Ever since the proposal of the new Personal Data Protection Act (“ZVOP-2”) was published online by the Slovenian Ministry of Justice at the end of January, it has been under scrutiny from the interested public – and rightfully so. As the European Union (“EU”) adopted the General Data Protection Regulation (“GDPR”) in the form of a directly applicable regulation that does not require implementation to be effective, the EU’s intention was inevitably to unify the data protection regimes in all Member States (thereby departing from the approach of the Data Protection Directive (95/46/EC) from 1995).

It is true that the GDPR left the Member States with a margin of discretion in regulating several aspects of the respective national data protection regimes (e.g. processing in the context of employment, processing of certain categories of sensitive personal data, including data concerning health, processing for archiving purposes in the public interest, scientific or historical research purposes or statistical purposes, obligations of secrecy). The GDPR provides further guidance on the issue by explaining that Member States may, as far as necessary for coherence and for making the national provisions comprehensible to the persons to whom they apply, incorporate elements of the GDPR into their national law. However, that applies only where the GDPR provides for specifications or restrictions of its rules by Member State law (Recital 8 of the GDPR).

It seems that the ZVOP-2, if adopted in the form of the latest proposal, would overstep these explicit authorizations granted by the GDPR.

To begin with, the proposal duplicates several GDPR provisions that are sufficiently clear and do not need transposition or interpretation. The examples include the definitions, principles relating to processing of personal data, rights of the data subjects and others, all of which are included in the GDPR as well as in the ZVOP-2 proposal. While some provisions of the GDPR are restated verbatim, others are to a certain extent modified, which causes considerable confusion. It seems that in an attempt to make the law regulating data protection as comprehensive and clear as possible, the current ZVOP-2 proposal makes it less so.

Furthermore, the ZVOP-2 proposal regulates various topics differently or in more detail than the GDPR, even where the GDPR does not specifically allow for such specifications or restrictions. For example, the ZVOP-2 proposal specifically regulates direct marketing, which may be regarded as carried out for a legitimate interest according to the recitals of the GDPR; however, as regards the legitimate interest as basis for lawful data processing, the GDPR allows for no such specific regulation. The proposal also specifically regulates video surveillance (which, following the principle of technological neutrality, is not regulated in the GDPR) where similar considerations apply. Other examples of specific regulation by the ZVOP-2 proposal include the age applicable to the child’s consent in relation to information society services (the ZVOP-2 proposal sets the age limit at 15 years, departing from the GDPR’s default option of 16 years) and the processing of personal data of deceased persons (based on Recital 27 of the GDPR).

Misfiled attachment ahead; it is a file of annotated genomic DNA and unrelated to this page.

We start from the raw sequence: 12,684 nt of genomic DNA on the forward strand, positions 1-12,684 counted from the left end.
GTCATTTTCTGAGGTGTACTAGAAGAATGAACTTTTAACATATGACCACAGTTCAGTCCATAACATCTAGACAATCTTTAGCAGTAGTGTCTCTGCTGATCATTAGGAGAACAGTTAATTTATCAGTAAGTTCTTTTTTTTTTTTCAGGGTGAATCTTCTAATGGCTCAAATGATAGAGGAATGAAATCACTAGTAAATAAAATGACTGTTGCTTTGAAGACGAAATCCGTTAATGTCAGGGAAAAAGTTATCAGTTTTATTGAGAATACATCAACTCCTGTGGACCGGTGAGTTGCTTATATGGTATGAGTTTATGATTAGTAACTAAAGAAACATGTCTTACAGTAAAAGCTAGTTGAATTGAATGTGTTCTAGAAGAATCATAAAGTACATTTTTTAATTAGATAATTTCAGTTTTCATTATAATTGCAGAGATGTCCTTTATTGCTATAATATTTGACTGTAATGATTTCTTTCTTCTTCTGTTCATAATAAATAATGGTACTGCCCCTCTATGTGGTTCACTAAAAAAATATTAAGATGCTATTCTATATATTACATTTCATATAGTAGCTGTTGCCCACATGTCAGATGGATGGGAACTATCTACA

On the other hand, the ZVOP-2 proposal includes no specific regulation on some issues where pursuant to the terms of the GDPR it could, e.g. on the requirements to designate a data page 2 protection officer and on specific limitations for processing of genetic data, biometric data or data concerning health. The proposal also does not restrict the possibility of processing of special categories of personal data in the private sector on the basis of explicit consent more than the GDPR.

As at the date of this article, the final text of the ZVOP-2 has not yet been confirmed. It is hoped that the Ministry of Justice will take the comments submitted by the public into consideration and prepare a revised proposal that will be fully consistent with the GDPR. In the meantime, as preparations for compliance under the new system may require substantial amounts of time and resources, the controllers and processors alike are in a less than desirable situation of uncertainty if and how the Slovenian law will regulate matters differently than the GDPR. The date of the GDPR’s effectiveness is approaching rapidly, and Slovenian authorities will need to come up with a final solution fast.